who are familiar with Douglass narrative and as a writer, for Harriet, who would have read the same, the shaping and meaning of “Incidents in the Life of a Slave Girl” would be specially filtered by their knowledge of the Douglass narrative. The incidents, motifs, themes, and symbols would possibly allude to or be influenced by Douglass narrative. This is intertexuality and it offers a rich meaning to the discursive features of the text either to heighten the contrast or to emphasize the similarities.
Harriet Jacobs’ reference to the hypocrisy of the Christianity in the South as she witnessed alludes to the irony with respect to Christianity and slavery Douglass Narrative. Harriet exclaims “O, the hypocrisy of slaveholders!” when she talks about
Mrs.Flint as a hypocrite as she turns brutal and insensitive to her slaves when she is suspicious of a sexual relationship between Linda and Dr. Flint and in turn is vicious towards Linda. She shows how the slave system changes the moral character of southern women. She tells of a minister who, shortly after Nat Turner’s rebellion, preaches to slaves about their Christian ethical obligation to be obedient, hardworking, servants to their masters. Harriet remarks, “There is a great difference between Christianity and religion at the south.” (p. 82); She describes how slaves are taught to obey their slaves as part of their Christian morals, and this alludes to Douglass’ reference to the hypocritical Christianity of the Slave owners when they “strongly believe that they have ‘god-given right to hold and sell and ill-treat slaves’.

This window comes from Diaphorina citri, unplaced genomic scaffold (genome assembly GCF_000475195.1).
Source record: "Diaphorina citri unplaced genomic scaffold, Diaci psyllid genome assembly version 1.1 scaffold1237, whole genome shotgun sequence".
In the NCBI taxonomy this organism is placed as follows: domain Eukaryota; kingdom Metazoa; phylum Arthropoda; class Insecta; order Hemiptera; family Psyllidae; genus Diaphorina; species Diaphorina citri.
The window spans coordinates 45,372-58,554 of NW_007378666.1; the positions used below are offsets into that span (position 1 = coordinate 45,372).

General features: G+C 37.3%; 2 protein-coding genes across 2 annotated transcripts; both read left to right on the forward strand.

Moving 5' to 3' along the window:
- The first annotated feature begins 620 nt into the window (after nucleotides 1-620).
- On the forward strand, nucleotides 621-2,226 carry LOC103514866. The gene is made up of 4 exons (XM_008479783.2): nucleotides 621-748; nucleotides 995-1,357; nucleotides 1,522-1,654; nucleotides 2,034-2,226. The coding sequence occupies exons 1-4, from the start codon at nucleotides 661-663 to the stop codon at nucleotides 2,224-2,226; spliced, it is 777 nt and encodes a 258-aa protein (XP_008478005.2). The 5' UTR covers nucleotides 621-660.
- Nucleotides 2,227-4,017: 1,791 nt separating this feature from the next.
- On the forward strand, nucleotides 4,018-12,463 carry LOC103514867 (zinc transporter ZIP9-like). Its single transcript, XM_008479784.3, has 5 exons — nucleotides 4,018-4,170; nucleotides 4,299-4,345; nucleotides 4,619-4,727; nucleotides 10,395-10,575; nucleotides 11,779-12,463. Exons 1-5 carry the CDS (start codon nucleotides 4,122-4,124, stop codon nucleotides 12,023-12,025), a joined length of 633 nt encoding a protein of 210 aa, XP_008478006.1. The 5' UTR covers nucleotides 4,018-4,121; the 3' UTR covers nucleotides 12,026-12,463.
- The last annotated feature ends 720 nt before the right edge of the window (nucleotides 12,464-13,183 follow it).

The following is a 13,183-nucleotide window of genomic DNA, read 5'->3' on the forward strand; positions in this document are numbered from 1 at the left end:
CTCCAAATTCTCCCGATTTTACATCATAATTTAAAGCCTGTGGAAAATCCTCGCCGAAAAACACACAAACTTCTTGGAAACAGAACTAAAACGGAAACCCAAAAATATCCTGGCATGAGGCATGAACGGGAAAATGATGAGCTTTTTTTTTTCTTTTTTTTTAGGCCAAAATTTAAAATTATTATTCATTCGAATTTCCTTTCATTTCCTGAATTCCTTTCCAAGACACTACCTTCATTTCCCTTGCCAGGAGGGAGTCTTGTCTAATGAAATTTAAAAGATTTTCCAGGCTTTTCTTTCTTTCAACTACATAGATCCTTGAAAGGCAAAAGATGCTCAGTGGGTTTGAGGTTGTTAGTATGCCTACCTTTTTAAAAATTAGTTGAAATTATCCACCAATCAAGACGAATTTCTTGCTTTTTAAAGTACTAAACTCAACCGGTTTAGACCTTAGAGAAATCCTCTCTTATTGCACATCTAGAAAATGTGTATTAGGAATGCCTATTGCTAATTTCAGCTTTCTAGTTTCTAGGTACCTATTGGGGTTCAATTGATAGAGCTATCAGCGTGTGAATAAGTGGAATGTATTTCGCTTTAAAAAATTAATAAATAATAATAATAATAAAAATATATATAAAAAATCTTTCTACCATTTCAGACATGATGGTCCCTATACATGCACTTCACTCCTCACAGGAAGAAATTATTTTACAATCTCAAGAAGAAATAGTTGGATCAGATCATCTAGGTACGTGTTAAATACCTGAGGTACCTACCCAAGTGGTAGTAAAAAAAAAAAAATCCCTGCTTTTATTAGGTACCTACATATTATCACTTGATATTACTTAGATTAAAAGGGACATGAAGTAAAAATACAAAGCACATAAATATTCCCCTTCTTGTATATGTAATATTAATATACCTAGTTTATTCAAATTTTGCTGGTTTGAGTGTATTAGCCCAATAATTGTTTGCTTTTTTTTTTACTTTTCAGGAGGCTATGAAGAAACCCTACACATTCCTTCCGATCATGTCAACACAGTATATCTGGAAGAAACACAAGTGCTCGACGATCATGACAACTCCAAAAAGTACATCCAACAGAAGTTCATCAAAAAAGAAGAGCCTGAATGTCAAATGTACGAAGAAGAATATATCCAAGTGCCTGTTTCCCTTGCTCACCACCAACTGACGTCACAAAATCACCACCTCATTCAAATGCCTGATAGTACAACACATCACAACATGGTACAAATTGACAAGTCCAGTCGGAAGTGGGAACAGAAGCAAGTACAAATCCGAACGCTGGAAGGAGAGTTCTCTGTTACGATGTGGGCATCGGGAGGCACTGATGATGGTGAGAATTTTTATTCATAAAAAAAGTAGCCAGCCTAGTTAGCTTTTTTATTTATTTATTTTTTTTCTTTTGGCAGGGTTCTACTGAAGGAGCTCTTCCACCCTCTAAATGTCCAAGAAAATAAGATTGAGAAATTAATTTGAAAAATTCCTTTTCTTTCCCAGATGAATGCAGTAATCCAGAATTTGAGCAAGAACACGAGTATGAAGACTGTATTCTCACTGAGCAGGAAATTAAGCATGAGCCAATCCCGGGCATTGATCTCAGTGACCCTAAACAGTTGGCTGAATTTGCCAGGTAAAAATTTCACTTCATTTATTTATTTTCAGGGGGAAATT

In addition, Harriet points out at the moral degrading effect of slavery as an institution on the slave owners and this is parallel to Douglass narrative. The editor Richard D. Webb, writes: "This book shows as forcibly as any story we have ever read the moral pollution and perversion inevitable in a community where slavery is a recognized institution”. “Yet few